Plymouth 'Cuda 4402Most people are under the impression that the era of the “pony cars” started with the introduction of the Ford Mustang in the middle of April, 1964, but they have got it all wrong. Though the term was indeed built around the incredibly popular Mustang, a car that truly changed the face of the American automotive industry, another car that wound up in the pony car category was introduced before the Mustang. The Plymouth Barracuda was actually released on April 1st of 1964, making it the first true pony car.

Where Do the Car Names Come From?

Where Do the Car Names Come From?

Bel Air. Corvette. Nova. Delray. Car manufacturers have worked hard to create memorable names and for the most part, they have succeeded. But, where do those names originate? In many cases, the names are often taken from foreign languages, places, and science.

1955 Chevy Bel AirOne of the most iconic cars of all time is actually named after a speedy warship. The Chevy Corvette shares the same name with a small, lightly armed warship. Most corvettes were and are still used by foreign navies, but there were some that were used by the United States Navy during World War II. It only seems appropriate that the fastest production car is named after another speedy object.

The Plymouth Road Runner

The Plymouth Road Runner

1971 Road RunnerThe muscle car era was still in full swing when the Plymouth Road Runner was introduced for the 1968 model year, but many aficionados felt as though the whole ethos of the true muscle car was being lost. The original idea at the core of the muscle car was to provide a vehicle that was basic in appearance, options and appointments so that the majority of the money spent on the car went into improving its performance. The end result was a vehicle that packed a lot of punch under the hood that was at the same time affordable to most consumers. And this would especially include younger buyers who wanted the speed but may not have had a lot of money to spend to get it. As the sixties progressed, the industry started to stray from this formula by offering more complicated cars with additional bells and whistles that subsequently carried larger price tags.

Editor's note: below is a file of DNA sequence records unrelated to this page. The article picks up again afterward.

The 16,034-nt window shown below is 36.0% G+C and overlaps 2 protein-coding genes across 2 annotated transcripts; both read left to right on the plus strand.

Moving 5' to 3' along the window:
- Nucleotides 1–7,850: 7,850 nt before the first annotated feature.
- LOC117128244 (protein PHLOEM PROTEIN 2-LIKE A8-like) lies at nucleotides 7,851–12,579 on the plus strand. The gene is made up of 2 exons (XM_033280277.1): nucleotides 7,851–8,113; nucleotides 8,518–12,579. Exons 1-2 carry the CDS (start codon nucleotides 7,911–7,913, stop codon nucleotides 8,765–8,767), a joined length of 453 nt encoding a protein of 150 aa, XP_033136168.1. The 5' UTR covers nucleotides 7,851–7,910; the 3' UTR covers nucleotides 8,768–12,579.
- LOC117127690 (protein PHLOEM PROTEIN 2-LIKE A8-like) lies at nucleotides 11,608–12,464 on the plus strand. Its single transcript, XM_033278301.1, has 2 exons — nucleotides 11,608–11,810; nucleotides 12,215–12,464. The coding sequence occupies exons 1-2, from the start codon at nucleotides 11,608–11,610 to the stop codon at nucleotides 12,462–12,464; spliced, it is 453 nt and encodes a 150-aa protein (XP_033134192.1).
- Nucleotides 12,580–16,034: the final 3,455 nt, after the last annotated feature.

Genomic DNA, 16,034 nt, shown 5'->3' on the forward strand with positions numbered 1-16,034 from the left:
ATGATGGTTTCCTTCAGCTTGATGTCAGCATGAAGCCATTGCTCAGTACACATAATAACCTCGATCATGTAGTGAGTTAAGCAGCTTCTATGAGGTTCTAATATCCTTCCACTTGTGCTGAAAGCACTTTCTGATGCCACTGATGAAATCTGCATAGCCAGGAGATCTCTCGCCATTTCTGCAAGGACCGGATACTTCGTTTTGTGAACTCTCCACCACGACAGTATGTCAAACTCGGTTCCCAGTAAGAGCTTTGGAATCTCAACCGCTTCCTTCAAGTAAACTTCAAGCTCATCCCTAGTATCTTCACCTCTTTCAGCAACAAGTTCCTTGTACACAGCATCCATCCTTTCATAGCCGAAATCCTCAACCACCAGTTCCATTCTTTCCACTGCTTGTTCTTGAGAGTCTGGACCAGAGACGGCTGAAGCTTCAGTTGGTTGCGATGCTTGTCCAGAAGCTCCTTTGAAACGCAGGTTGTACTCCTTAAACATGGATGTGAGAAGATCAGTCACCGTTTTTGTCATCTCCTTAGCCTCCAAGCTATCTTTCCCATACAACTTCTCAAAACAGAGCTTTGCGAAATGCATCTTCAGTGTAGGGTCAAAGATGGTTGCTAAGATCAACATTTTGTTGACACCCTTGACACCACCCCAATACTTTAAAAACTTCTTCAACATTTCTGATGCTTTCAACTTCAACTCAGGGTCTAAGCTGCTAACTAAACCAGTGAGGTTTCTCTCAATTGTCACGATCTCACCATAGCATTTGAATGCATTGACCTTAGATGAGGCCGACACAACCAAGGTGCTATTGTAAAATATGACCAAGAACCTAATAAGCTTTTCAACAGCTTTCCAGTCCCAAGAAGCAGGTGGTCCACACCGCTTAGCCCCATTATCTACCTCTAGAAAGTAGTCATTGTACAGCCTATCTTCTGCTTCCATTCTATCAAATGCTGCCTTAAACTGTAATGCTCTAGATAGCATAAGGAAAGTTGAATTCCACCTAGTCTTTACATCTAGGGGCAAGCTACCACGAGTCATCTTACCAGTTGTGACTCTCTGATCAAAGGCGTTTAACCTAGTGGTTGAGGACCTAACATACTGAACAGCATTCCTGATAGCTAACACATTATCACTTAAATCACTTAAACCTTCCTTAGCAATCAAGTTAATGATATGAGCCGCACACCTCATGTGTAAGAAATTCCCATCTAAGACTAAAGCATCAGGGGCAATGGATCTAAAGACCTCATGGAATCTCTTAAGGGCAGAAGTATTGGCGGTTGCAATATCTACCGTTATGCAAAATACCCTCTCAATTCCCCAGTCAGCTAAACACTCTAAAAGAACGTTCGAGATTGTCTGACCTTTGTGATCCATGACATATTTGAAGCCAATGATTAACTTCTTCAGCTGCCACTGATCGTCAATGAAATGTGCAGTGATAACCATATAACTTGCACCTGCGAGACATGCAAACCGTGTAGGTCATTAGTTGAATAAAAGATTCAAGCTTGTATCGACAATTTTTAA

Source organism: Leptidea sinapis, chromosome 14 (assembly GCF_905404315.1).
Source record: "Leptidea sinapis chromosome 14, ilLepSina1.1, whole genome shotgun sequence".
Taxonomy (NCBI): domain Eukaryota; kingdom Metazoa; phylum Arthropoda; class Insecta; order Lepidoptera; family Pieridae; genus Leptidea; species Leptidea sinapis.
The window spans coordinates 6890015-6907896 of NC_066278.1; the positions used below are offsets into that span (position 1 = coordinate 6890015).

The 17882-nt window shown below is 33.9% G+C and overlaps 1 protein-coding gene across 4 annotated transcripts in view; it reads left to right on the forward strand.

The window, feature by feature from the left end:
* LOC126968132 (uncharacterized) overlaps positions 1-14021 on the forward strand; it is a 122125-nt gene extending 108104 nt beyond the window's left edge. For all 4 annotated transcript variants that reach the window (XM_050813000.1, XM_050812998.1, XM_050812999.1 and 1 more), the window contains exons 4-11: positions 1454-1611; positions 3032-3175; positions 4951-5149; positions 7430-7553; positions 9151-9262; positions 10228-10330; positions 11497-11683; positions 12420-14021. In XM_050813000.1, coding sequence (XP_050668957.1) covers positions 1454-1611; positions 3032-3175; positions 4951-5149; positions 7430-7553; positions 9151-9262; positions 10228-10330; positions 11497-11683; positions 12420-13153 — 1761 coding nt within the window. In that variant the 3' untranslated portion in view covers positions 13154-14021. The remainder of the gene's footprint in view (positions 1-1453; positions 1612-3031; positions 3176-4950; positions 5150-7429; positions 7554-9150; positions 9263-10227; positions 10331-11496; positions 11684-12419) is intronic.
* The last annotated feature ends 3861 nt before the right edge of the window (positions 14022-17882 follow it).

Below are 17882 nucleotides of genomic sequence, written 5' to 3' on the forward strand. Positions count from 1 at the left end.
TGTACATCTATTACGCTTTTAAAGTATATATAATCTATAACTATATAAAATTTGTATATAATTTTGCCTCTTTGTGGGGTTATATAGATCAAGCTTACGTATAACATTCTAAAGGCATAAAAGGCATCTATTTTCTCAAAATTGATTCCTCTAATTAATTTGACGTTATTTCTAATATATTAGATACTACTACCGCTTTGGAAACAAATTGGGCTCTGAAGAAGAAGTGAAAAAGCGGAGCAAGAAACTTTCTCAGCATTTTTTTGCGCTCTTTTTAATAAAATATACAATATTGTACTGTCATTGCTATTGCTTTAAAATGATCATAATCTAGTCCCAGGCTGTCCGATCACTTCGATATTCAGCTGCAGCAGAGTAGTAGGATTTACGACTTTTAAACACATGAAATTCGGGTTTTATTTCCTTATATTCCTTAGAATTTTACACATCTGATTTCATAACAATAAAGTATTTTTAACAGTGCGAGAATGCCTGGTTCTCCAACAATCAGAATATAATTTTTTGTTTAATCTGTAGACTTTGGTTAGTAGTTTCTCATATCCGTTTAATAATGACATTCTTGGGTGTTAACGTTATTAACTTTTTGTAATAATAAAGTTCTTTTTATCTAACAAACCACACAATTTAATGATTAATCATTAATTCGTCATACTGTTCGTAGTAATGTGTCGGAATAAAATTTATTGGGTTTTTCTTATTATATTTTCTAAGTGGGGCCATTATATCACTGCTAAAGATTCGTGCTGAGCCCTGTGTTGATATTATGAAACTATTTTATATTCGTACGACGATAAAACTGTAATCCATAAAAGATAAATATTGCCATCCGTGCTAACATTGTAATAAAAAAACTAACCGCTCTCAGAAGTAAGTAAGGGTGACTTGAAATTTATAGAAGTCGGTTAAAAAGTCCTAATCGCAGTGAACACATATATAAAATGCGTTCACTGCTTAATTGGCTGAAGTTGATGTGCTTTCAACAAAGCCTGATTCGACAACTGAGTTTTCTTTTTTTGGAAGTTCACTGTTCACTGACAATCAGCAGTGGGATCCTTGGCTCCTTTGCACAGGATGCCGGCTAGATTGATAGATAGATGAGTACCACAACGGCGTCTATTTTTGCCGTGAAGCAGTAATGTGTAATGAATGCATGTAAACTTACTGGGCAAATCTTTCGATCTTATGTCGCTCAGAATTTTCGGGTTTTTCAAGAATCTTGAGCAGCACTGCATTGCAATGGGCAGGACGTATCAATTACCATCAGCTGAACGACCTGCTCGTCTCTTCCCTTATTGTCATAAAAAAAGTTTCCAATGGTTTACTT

The 1970 GSX

Buick GSX1970 GSX: As one of the Top 10 Muscle Cars of All Time, the Buick 1970 GSX has certainly carved its place in American motor history. In the years preceding this particular model, General Motors had limited itself to a 400 cid engine. However, by the time 1970 rolled around, the desire for a little more power under the hood was finally too much to bear, and GM lifted the limit. In the GSX, a GS 455 V-8 replaced the 400 cid V-8.

The Plymouth Barracuda

1969 BarracudaIn 1964, the Plymouth division of Chrysler rolled out a new 2-door: The Plymouth Barracuda. The car lasted a full decade before being discontinued and saw many changes in its short life. Throughout the evolution of the Barracuda, this pony car was Chrysler’s attempt to join the ranks of the Ford Mustang, at a time when American demand for sporty compact cars was becoming even more insatiable. Though it sold far fewer units than the Mustang, it was a valiant effort by Chrysler.